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So day 1 having started a bit wet under foot ended well with us in high spirits and our coach driver rapidly becoming aware that he was going to have to develop skills in packing plants.

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Meadow Farm – A Plantsman’s Delight

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On Sunday morning before the downpours really started I popped across Worcestershire to visit the garden and nursery of Rob and Diane Cole – Meadow Farm.

Rob and Diane are serious plants people and growers and I met them through the Hardy Plant Society, we go to the same group.  Their nursery isn’t open as they choose to sell through various Plant Fairs and no doubt this gives them the opportunity to meet other like-minded people and I suspect it is easier to manage than feeling you have to be open every day. However, they open to groups and having a day spare they decided to open for charity and invite people they knew.

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Rob, it turns out, has a bit of a thing about Echinacea and has a special trial bed for them.  He told us at a recent group meeting that he lets the bees do the pollinating, sows the seed and then selects the best plants and so on.  When he gets what he considers good strong plants he includes them in the plants he takes to show to sell. At our July meeting his display of double Echinacea was something to behold although I wonder how popular they are with the bees. Needless to say I came home with a few having had clear advice and guidance from Diane on where best to plant them as in the past I have failed to keep Echinacea flowering from one year to the next.

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Not only are Rob and Diane serious plant growers they are mad keen gardeners and their garden was immaculate – stripey mown lawn and not a weed to be seen.  More interestingly was that all their plants looked to be in excellent health which I found very impressive given the heat we have had for the majority of July which has stressed plants and caused scorching etc.  Talking to Diane it is clear they spend every minute of the day working in the garden or nursery and the results show.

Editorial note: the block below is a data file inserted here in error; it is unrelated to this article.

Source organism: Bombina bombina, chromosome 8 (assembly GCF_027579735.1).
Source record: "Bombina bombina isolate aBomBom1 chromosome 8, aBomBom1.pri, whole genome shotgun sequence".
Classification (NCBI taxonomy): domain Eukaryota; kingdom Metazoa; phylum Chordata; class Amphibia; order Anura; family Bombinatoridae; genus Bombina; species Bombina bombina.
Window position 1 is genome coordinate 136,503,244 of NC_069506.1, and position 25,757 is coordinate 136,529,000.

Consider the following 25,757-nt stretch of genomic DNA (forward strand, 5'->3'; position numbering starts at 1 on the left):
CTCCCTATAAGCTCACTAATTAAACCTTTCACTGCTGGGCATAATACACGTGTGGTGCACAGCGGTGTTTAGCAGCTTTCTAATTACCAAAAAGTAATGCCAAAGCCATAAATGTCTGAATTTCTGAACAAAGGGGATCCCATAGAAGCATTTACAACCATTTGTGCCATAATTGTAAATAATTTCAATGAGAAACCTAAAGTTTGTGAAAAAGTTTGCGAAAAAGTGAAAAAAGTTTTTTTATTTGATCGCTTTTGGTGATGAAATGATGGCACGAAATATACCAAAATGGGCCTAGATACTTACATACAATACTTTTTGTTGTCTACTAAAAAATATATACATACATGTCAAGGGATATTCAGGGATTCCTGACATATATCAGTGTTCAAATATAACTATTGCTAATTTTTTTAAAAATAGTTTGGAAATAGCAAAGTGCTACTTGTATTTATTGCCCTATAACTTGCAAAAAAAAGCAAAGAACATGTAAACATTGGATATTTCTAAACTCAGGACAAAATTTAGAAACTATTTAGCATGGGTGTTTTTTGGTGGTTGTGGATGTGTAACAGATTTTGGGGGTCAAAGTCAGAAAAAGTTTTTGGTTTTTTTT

It was interesting visiting this garden two days after visiting Veddw. You couldn’t have two gardens more apart from each other in style and ethos.  Being plantaholics, like me, the idea of mass planting one plant is alien to Rob and Diane.  Their garden is a veritable rainbow of colours but there is also a clever mix of textures, leaf shapes etc.  Some of the colour combinations weren’t to my taste but then I think colour is a very subjective thing and I was interested to note that I found myself drawn to the more subtle combinations and again purples and pinks featured.

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My reactions to the two very different gardens has had me pondering in recent days.  As I said before I understand what Anne is advocating and in some areas of her garden I thought this worked to good effect but in others the mass monoculture was too much for me.  Like the Coles I adore plants, I am fascinated by their diversity, where they come from, how they respond to change environments etc and so I cannot see how I would ever be happy and fulfilled in a garden like Veddw.  Equally, I think I would have to pare down some of the planting at Meadow Farm and possibly introduce more plants for their foliage interest.  I have realised that whilst I love bright colours I don’t like them en mass, preferring instead to enjoy a more reduced colour pallett enhanced by foliage.

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Visiting these two very different gardens in such a short time frame has been an eye opener and has really made me think about my reaction to different planting styles.  I think I am beginning to work out what really appeals to me and the style I want to create in my own garden rather than the mish mash I currently have.  It has helped me to prioritise but most importantly it has shown me that you should just plant what you want, how you plant in your own garden and ignore the critics.